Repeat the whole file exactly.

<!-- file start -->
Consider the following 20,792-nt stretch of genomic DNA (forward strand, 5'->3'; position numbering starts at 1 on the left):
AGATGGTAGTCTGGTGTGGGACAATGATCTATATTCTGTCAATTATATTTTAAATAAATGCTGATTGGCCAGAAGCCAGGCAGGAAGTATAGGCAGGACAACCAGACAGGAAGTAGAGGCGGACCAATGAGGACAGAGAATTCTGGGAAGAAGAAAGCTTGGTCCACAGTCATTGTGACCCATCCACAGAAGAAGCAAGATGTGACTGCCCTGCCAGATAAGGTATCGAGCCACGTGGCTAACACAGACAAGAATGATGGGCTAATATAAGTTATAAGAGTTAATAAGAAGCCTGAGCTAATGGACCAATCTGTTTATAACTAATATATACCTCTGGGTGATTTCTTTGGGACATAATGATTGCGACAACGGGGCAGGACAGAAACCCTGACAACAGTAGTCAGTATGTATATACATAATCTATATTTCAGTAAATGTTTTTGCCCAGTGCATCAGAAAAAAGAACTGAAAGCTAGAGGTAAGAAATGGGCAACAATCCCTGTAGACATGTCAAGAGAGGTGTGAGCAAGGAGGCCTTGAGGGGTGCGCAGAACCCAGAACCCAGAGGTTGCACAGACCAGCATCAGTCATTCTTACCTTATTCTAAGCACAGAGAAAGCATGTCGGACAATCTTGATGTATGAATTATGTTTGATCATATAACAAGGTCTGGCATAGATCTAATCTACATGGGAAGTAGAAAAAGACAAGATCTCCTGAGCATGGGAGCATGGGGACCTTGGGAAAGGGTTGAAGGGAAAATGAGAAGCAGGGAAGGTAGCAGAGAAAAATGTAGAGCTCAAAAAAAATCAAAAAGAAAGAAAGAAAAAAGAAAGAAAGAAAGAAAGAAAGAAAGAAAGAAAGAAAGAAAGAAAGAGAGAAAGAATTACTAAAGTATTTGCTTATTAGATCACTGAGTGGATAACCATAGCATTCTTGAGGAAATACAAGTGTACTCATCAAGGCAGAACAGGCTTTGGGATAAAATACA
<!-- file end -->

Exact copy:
Consider the following 20,792-nt stretch of genomic DNA (forward strand, 5'->3'; position numbering starts at 1 on the left):
AGATGGTAGTCTGGTGTGGGACAATGATCTATATTCTGTCAATTATATTTTAAATAAATGCTGATTGGCCAGAAGCCAGGCAGGAAGTATAGGCAGGACAACCAGACAGGAAGTAGAGGCGGACCAATGAGGACAGAGAATTCTGGGAAGAAGAAAGCTTGGTCCACAGTCATTGTGACCCATCCACAGAAGAAGCAAGATGTGACTGCCCTGCCAGATAAGGTATCGAGCCACGTGGCTAACACAGACAAGAATGATGGGCTAATATAAGTTATAAGAGTTAATAAGAAGCCTGAGCTAATGGACCAATCTGTTTATAACTAATATATACCTCTGGGTGATTTCTTTGGGACATAATGATTGCGACAACGGGGCAGGACAGAAACCCTGACAACAGTAGTCAGTATGTATATACATAATCTATATTTCAGTAAATGTTTTTGCCCAGTGCATCAGAAAAAAGAACTGAAAGCTAGAGGTAAGAAATGGGCAACAATCCCTGTAGACATGTCAAGAGAGGTGTGAGCAAGGAGGCCTTGAGGGGTGCGCAGAACCCAGAACCCAGAGGTTGCACAGACCAGCATCAGTCATTCTTACCTTATTCTAAGCACAGAGAAAGCATGTCGGACAATCTTGATGTATGAATTATGTTTGATCATATAACAAGGTCTGGCATAGATCTAATCTACATGGGAAGTAGAAAAAGACAAGATCTCCTGAGCATGGGAGCATGGGGACCTTGGGAAAGGGTTGAAGGGAAAATGAGAAGCAGGGAAGGTAGCAGAGAAAAATGTAGAGCTCAAAAAAAATCAAAAAGAAAGAAAGAAAAAAGAAAGAAAGAAAGAAAGAAAGAAAGAAAGAAAGAAAGAAAGAAAGAGAGAAAGAATTACTAAAGTATTTGCTTATTAGATCACTGAGTGGATAACCATAGCATTCTTGAGGAAATACAAGTGTACTCATCAAGGCAGAACAGGCTTTGGGATAAAATACA